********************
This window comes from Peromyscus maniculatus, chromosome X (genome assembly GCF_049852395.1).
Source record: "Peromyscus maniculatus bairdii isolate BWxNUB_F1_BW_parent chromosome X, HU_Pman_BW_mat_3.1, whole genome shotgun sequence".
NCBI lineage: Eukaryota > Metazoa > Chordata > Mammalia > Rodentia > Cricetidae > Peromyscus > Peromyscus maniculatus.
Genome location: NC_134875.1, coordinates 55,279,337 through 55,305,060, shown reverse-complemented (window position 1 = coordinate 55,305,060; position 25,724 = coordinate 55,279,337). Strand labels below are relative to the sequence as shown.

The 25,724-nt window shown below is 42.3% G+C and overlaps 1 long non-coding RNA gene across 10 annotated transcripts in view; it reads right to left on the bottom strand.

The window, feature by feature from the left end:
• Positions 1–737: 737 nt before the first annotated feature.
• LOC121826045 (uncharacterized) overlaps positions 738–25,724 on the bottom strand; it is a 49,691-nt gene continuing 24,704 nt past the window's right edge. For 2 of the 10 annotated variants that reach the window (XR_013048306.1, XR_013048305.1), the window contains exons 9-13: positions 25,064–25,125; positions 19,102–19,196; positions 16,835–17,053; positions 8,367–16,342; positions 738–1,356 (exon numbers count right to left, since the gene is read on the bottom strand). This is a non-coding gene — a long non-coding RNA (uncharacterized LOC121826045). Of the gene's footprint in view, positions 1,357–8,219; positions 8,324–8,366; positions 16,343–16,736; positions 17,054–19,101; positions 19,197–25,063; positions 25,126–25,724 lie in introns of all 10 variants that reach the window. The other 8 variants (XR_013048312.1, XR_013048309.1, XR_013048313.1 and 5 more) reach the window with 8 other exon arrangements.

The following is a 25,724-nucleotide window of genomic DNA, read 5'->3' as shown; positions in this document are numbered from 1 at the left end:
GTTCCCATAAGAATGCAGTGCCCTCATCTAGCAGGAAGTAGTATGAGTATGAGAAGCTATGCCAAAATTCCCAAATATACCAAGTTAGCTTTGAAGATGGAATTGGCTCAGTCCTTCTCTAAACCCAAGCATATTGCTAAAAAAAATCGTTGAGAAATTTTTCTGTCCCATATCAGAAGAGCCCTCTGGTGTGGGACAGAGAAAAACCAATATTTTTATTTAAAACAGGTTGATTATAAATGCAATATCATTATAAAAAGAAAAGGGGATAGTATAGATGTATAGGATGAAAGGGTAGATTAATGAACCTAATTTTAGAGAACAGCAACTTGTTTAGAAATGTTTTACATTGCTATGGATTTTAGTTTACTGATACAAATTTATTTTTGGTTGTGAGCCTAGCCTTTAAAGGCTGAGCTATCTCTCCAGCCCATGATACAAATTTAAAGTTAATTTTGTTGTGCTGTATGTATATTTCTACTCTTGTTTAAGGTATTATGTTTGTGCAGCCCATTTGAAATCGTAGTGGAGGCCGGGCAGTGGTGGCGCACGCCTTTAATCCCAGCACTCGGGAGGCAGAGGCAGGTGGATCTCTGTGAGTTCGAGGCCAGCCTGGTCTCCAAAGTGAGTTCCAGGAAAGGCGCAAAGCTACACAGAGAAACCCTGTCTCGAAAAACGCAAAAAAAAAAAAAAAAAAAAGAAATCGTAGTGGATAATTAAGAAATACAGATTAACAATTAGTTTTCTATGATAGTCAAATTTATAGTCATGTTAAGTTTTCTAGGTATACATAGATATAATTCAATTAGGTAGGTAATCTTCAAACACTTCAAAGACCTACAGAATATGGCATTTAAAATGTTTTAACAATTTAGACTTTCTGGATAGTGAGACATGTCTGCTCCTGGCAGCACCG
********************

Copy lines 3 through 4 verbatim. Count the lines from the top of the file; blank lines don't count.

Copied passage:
NCBI lineage: Eukaryota > Metazoa > Chordata > Mammalia > Rodentia > Cricetidae > Peromyscus > Peromyscus maniculatus.
Genome location: NC_134875.1, coordinates 55,279,337 through 55,305,060, shown reverse-complemented (window position 1 = coordinate 55,305,060; position 25,724 = coordinate 55,279,337). Strand labels below are relative to the sequence as shown.